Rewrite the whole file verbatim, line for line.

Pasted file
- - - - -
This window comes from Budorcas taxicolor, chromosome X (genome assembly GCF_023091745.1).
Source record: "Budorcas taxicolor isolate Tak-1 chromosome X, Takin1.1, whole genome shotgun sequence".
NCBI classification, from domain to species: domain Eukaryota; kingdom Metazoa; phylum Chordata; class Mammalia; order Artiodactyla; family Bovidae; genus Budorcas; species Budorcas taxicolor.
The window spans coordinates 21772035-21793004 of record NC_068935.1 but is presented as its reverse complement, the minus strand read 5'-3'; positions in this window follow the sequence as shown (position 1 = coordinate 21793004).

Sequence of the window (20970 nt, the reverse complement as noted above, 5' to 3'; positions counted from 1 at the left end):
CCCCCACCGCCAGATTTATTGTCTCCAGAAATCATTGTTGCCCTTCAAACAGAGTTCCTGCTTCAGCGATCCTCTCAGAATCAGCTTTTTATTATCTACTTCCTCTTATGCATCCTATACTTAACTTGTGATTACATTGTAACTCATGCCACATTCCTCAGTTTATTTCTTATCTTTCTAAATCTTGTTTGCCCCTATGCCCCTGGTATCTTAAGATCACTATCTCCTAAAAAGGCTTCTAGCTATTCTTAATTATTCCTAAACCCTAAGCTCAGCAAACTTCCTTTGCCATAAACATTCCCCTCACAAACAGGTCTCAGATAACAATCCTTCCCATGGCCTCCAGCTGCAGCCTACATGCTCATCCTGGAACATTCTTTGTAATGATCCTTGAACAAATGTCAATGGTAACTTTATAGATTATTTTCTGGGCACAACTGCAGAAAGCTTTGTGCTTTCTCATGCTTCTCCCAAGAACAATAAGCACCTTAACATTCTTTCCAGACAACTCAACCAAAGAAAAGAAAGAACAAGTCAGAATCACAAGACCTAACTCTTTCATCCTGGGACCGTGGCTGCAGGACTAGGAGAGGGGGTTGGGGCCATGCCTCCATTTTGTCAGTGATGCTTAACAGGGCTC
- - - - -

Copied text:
This window comes from Budorcas taxicolor, chromosome X (genome assembly GCF_023091745.1).
Source record: "Budorcas taxicolor isolate Tak-1 chromosome X, Takin1.1, whole genome shotgun sequence".
NCBI classification, from domain to species: domain Eukaryota; kingdom Metazoa; phylum Chordata; class Mammalia; order Artiodactyla; family Bovidae; genus Budorcas; species Budorcas taxicolor.
The window spans coordinates 21772035-21793004 of record NC_068935.1 but is presented as its reverse complement, the minus strand read 5'-3'; positions in this window follow the sequence as shown (position 1 = coordinate 21793004).

Sequence of the window (20970 nt, the reverse complement as noted above, 5' to 3'; positions counted from 1 at the left end):
CCCCCACCGCCAGATTTATTGTCTCCAGAAATCATTGTTGCCCTTCAAACAGAGTTCCTGCTTCAGCGATCCTCTCAGAATCAGCTTTTTATTATCTACTTCCTCTTATGCATCCTATACTTAACTTGTGATTACATTGTAACTCATGCCACATTCCTCAGTTTATTTCTTATCTTTCTAAATCTTGTTTGCCCCTATGCCCCTGGTATCTTAAGATCACTATCTCCTAAAAAGGCTTCTAGCTATTCTTAATTATTCCTAAACCCTAAGCTCAGCAAACTTCCTTTGCCATAAACATTCCCCTCACAAACAGGTCTCAGATAACAATCCTTCCCATGGCCTCCAGCTGCAGCCTACATGCTCATCCTGGAACATTCTTTGTAATGATCCTTGAACAAATGTCAATGGTAACTTTATAGATTATTTTCTGGGCACAACTGCAGAAAGCTTTGTGCTTTCTCATGCTTCTCCCAAGAACAATAAGCACCTTAACATTCTTTCCAGACAACTCAACCAAAGAAAAGAAAGAACAAGTCAGAATCACAAGACCTAACTCTTTCATCCTGGGACCGTGGCTGCAGGACTAGGAGAGGGGGTTGGGGCCATGCCTCCATTTTGTCAGTGATGCTTAACAGGGCTC